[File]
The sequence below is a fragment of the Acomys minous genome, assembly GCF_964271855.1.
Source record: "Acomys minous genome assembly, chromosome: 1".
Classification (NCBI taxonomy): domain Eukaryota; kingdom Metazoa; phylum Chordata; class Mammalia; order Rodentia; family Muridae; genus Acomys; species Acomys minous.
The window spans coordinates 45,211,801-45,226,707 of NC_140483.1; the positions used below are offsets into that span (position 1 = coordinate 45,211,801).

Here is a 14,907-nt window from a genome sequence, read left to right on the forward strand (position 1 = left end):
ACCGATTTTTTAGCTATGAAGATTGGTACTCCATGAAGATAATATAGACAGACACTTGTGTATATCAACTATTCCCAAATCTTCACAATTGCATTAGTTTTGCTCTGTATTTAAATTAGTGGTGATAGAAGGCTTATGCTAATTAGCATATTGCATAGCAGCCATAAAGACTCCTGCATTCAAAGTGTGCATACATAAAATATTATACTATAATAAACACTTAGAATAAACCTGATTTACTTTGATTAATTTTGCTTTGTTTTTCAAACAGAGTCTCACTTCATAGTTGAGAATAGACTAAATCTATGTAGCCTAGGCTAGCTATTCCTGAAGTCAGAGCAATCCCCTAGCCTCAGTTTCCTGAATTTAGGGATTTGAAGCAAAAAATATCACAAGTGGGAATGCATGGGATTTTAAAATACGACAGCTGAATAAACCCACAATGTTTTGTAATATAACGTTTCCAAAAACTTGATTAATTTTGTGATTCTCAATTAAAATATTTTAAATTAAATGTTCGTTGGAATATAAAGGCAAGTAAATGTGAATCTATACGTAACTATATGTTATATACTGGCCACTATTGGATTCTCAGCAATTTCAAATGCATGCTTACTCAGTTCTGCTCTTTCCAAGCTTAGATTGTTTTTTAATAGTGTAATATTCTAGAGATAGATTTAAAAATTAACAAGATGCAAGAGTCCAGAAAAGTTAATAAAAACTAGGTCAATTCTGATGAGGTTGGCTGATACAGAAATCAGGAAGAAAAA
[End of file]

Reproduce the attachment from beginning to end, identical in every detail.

The sequence below is a fragment of the Acomys minous genome, assembly GCF_964271855.1.
Source record: "Acomys minous genome assembly, chromosome: 1".
Classification (NCBI taxonomy): domain Eukaryota; kingdom Metazoa; phylum Chordata; class Mammalia; order Rodentia; family Muridae; genus Acomys; species Acomys minous.
The window spans coordinates 45,211,801-45,226,707 of NC_140483.1; the positions used below are offsets into that span (position 1 = coordinate 45,211,801).

Here is a 14,907-nt window from a genome sequence, read left to right on the forward strand (position 1 = left end):
ACCGATTTTTTAGCTATGAAGATTGGTACTCCATGAAGATAATATAGACAGACACTTGTGTATATCAACTATTCCCAAATCTTCACAATTGCATTAGTTTTGCTCTGTATTTAAATTAGTGGTGATAGAAGGCTTATGCTAATTAGCATATTGCATAGCAGCCATAAAGACTCCTGCATTCAAAGTGTGCATACATAAAATATTATACTATAATAAACACTTAGAATAAACCTGATTTACTTTGATTAATTTTGCTTTGTTTTTCAAACAGAGTCTCACTTCATAGTTGAGAATAGACTAAATCTATGTAGCCTAGGCTAGCTATTCCTGAAGTCAGAGCAATCCCCTAGCCTCAGTTTCCTGAATTTAGGGATTTGAAGCAAAAAATATCACAAGTGGGAATGCATGGGATTTTAAAATACGACAGCTGAATAAACCCACAATGTTTTGTAATATAACGTTTCCAAAAACTTGATTAATTTTGTGATTCTCAATTAAAATATTTTAAATTAAATGTTCGTTGGAATATAAAGGCAAGTAAATGTGAATCTATACGTAACTATATGTTATATACTGGCCACTATTGGATTCTCAGCAATTTCAAATGCATGCTTACTCAGTTCTGCTCTTTCCAAGCTTAGATTGTTTTTTAATAGTGTAATATTCTAGAGATAGATTTAAAAATTAACAAGATGCAAGAGTCCAGAAAAGTTAATAAAAACTAGGTCAATTCTGATGAGGTTGGCTGATACAGAAATCAGGAAGAAAAA